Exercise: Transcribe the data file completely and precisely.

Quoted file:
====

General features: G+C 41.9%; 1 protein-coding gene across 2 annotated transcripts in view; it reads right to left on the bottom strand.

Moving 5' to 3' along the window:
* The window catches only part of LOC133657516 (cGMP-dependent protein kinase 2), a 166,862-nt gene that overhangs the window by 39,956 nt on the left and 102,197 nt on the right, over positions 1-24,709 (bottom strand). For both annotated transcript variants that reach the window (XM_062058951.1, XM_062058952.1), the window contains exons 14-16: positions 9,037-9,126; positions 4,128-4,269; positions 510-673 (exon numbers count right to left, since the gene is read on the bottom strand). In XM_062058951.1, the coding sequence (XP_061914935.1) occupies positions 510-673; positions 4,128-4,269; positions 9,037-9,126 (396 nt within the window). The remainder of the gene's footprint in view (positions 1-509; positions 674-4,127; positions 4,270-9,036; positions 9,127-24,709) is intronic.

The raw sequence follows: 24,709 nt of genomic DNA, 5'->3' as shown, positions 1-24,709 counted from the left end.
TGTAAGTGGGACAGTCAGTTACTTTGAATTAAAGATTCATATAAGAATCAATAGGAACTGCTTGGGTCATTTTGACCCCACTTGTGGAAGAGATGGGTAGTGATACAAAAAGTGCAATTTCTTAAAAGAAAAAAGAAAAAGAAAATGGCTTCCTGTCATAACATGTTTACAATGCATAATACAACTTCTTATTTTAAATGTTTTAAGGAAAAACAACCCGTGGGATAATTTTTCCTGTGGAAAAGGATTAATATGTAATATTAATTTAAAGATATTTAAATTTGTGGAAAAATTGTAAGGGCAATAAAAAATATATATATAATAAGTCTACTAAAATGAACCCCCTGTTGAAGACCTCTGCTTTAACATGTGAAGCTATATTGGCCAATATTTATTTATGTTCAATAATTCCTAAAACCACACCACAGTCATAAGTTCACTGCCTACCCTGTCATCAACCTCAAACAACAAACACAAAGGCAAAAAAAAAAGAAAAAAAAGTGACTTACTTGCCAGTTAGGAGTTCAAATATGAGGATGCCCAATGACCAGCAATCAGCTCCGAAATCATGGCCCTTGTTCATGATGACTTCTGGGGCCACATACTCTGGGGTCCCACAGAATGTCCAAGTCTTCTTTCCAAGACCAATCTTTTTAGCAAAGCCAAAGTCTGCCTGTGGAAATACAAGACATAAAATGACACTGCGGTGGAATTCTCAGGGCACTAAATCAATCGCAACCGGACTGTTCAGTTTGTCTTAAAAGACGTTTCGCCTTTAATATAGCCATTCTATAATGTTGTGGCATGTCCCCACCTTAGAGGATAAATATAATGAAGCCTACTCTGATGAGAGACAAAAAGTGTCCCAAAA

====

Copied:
General features: G+C 41.9%; 1 protein-coding gene across 2 annotated transcripts in view; it reads right to left on the bottom strand.

Moving 5' to 3' along the window:
* The window catches only part of LOC133657516 (cGMP-dependent protein kinase 2), a 166,862-nt gene that overhangs the window by 39,956 nt on the left and 102,197 nt on the right, over positions 1-24,709 (bottom strand). For both annotated transcript variants that reach the window (XM_062058951.1, XM_062058952.1), the window contains exons 14-16: positions 9,037-9,126; positions 4,128-4,269; positions 510-673 (exon numbers count right to left, since the gene is read on the bottom strand). In XM_062058951.1, the coding sequence (XP_061914935.1) occupies positions 510-673; positions 4,128-4,269; positions 9,037-9,126 (396 nt within the window). The remainder of the gene's footprint in view (positions 1-509; positions 674-4,127; positions 4,270-9,036; positions 9,127-24,709) is intronic.

The raw sequence follows: 24,709 nt of genomic DNA, 5'->3' as shown, positions 1-24,709 counted from the left end.
TGTAAGTGGGACAGTCAGTTACTTTGAATTAAAGATTCATATAAGAATCAATAGGAACTGCTTGGGTCATTTTGACCCCACTTGTGGAAGAGATGGGTAGTGATACAAAAAGTGCAATTTCTTAAAAGAAAAAAGAAAAAGAAAATGGCTTCCTGTCATAACATGTTTACAATGCATAATACAACTTCTTATTTTAAATGTTTTAAGGAAAAACAACCCGTGGGATAATTTTTCCTGTGGAAAAGGATTAATATGTAATATTAATTTAAAGATATTTAAATTTGTGGAAAAATTGTAAGGGCAATAAAAAATATATATATAATAAGTCTACTAAAATGAACCCCCTGTTGAAGACCTCTGCTTTAACATGTGAAGCTATATTGGCCAATATTTATTTATGTTCAATAATTCCTAAAACCACACCACAGTCATAAGTTCACTGCCTACCCTGTCATCAACCTCAAACAACAAACACAAAGGCAAAAAAAAAAGAAAAAAAAGTGACTTACTTGCCAGTTAGGAGTTCAAATATGAGGATGCCCAATGACCAGCAATCAGCTCCGAAATCATGGCCCTTGTTCATGATGACTTCTGGGGCCACATACTCTGGGGTCCCACAGAATGTCCAAGTCTTCTTTCCAAGACCAATCTTTTTAGCAAAGCCAAAGTCTGCCTGTGGAAATACAAGACATAAAATGACACTGCGGTGGAATTCTCAGGGCACTAAATCAATCGCAACCGGACTGTTCAGTTTGTCTTAAAAGACGTTTCGCCTTTAATATAGCCATTCTATAATGTTGTGGCATGTCCCCACCTTAGAGGATAAATATAATGAAGCCTACTCTGATGAGAGACAAAAAGTGTCCCAAAA